Thomas noted that in Georgia injured workers can receive up to 400 weeks of temporary benefits, while in Alabama and Louisiana there is no limit on benefits. States like South Carolina, North Carolina, and Mississippi set temporary benefit limits at more than 400 weeks.
“When the 104-week limit on Florida’s temporary total disability is compared to limits in other jurisdictions, it becomes readily apparent that the current limit is not adequate and does no comport with principles of natural justice,” wrote Thomas.
Under Florida’s constitution, the judge’s decision to strike down the 104-week benefit limit means that the previous law once again takes effect. Thus, the 104-week benefit is replaced by the 260-week limit that was part of the 1991 workers’ compensation statute.
Thomas’ decision, which will likely be appealed by the City of St. Petersburg, has sent shock waves throughout the industry as insurers fear a major increase in rates while workers’ compensation defense attorneys try to assess its immediate impact on open claims.
From the industry standpoint, many are glad the ruling came down now, which will at least give lawmakers 60 days to review the decision this year.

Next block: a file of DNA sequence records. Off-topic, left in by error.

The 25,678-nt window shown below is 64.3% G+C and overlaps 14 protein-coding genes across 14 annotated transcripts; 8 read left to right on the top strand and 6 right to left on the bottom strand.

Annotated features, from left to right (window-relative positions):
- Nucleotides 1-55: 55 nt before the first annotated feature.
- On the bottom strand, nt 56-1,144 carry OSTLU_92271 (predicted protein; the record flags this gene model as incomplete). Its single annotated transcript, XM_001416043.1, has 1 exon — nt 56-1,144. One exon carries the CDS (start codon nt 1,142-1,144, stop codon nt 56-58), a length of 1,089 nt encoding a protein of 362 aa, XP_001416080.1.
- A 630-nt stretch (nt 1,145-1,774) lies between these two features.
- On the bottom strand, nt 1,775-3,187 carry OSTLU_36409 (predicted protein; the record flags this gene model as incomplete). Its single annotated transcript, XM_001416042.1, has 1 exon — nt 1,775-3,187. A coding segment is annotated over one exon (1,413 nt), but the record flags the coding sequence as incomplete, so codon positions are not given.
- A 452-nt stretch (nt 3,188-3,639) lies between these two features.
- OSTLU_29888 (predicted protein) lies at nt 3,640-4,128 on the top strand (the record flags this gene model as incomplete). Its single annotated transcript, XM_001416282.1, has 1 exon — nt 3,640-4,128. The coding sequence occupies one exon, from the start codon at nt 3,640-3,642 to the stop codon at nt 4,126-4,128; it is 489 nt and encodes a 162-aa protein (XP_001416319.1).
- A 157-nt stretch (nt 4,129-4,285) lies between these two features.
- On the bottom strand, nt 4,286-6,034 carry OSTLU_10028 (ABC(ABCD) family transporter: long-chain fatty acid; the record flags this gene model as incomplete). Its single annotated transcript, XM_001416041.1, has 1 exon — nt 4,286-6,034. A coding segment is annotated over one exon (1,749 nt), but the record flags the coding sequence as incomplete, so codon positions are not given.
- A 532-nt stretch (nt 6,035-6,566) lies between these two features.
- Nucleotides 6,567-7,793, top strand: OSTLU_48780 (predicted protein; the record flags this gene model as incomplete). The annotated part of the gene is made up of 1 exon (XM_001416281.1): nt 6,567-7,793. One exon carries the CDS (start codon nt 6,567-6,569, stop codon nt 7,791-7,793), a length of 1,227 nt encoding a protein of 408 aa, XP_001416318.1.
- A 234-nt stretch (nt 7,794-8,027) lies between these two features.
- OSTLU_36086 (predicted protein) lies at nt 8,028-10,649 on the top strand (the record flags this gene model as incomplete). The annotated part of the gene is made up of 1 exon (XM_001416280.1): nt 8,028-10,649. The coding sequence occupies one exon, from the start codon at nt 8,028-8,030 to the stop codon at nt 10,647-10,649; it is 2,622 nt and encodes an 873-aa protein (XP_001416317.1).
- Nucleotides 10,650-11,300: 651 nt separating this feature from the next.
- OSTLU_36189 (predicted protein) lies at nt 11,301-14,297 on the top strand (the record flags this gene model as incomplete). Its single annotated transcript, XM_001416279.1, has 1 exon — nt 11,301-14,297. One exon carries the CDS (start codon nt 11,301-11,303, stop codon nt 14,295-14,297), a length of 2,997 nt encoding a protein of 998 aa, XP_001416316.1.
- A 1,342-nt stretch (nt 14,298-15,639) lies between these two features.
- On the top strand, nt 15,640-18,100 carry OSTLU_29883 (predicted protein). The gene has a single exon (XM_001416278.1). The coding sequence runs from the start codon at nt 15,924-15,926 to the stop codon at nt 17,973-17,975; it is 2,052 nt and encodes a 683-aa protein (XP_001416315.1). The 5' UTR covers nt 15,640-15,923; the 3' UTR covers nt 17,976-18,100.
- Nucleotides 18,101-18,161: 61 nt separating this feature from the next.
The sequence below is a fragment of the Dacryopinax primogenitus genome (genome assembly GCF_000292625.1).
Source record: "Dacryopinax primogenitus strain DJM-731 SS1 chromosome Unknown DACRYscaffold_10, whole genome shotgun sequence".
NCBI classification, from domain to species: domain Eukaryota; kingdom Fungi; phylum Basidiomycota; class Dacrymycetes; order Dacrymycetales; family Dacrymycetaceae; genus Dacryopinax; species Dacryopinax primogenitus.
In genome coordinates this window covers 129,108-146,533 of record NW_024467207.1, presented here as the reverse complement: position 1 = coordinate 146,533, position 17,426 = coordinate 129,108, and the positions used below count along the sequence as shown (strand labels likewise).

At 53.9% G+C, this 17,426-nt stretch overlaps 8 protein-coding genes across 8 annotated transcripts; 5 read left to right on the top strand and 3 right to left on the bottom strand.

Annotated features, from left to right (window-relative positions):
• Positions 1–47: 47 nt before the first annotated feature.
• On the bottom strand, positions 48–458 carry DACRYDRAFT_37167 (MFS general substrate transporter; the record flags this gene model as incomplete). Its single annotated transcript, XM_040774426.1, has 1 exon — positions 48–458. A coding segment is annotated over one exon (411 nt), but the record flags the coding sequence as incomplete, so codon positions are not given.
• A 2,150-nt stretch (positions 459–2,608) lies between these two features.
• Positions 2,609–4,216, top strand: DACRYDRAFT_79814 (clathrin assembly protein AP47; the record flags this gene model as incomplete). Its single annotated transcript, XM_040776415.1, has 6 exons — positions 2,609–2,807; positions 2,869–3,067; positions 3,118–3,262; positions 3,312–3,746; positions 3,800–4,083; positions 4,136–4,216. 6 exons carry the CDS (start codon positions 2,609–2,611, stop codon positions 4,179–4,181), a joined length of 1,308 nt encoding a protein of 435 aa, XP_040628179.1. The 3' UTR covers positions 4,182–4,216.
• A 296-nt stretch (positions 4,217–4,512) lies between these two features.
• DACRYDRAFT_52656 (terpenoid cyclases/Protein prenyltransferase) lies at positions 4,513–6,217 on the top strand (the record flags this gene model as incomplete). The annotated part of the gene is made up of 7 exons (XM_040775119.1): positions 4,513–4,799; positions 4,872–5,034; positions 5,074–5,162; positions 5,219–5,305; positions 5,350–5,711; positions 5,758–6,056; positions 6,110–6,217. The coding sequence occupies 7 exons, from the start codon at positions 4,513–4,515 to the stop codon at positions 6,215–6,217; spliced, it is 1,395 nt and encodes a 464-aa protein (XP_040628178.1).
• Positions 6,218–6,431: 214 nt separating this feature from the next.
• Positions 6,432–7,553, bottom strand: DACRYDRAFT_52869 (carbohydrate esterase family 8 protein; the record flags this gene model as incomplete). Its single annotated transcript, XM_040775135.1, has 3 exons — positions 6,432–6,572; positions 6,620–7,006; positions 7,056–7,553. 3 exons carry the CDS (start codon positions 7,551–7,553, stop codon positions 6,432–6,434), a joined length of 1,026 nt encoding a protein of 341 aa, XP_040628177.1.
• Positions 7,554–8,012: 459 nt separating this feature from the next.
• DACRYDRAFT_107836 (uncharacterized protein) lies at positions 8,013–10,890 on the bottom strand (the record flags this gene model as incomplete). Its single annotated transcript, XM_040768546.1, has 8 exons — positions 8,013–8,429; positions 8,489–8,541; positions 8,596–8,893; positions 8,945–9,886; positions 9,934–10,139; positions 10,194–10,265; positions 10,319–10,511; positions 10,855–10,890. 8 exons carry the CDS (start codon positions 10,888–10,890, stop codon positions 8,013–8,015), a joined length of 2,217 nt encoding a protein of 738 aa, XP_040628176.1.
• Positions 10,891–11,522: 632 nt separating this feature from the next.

And the one positive side of the ruling for insurers is that although Thomas ruled that current temporary benefit is unconstitutional it does not invalidate the remainder of the state’s workers’ compensation law. Therefore, the industry does not face the prospect of having to rewrite the entire law.
“Arguably, it is better for it to come out now so at least we will have an opportunity to do something this session instead of having to eat it for 10 months,” said William Stander, president of WHISPER Inc., an insurance lobbying firm.
However, at this point, insurance representatives admit there is no clear answer on how to change the law in such a way that it will reverse the ruling. On the surface, the ruling calls for either temporary benefits to be extended or expand the eligibility for permanent benefits. Either change, however, would lead to higher rates.
“Because the ruling is based on a constitutional inequity there is no discernible quick fix,” said Brown.
Meanwhile, workers’ compensation attorneys are trying to assess the ruling on current and future injured workers’ claims.
Timothy Dunbrack, with the Kelley Kronenberg law firm, said he expects the case will have a significant impact on claims. Already, he said, defense attorneys are preparing their clients for the possible increase in temporary benefits from two years to five years. And that means the total cost per claims would exceed what is currently projected and possibly require reinsurers to step in and bear part of the costs.
“There will likely be an increase in reserves on claims and that will have a ripple effect,” said Dunbrack. “It means excess carriers will be brought in because the total exposure on claims will increase up to the level that excess carriers are on notice,” said Dunbrack.
Was this article valuable?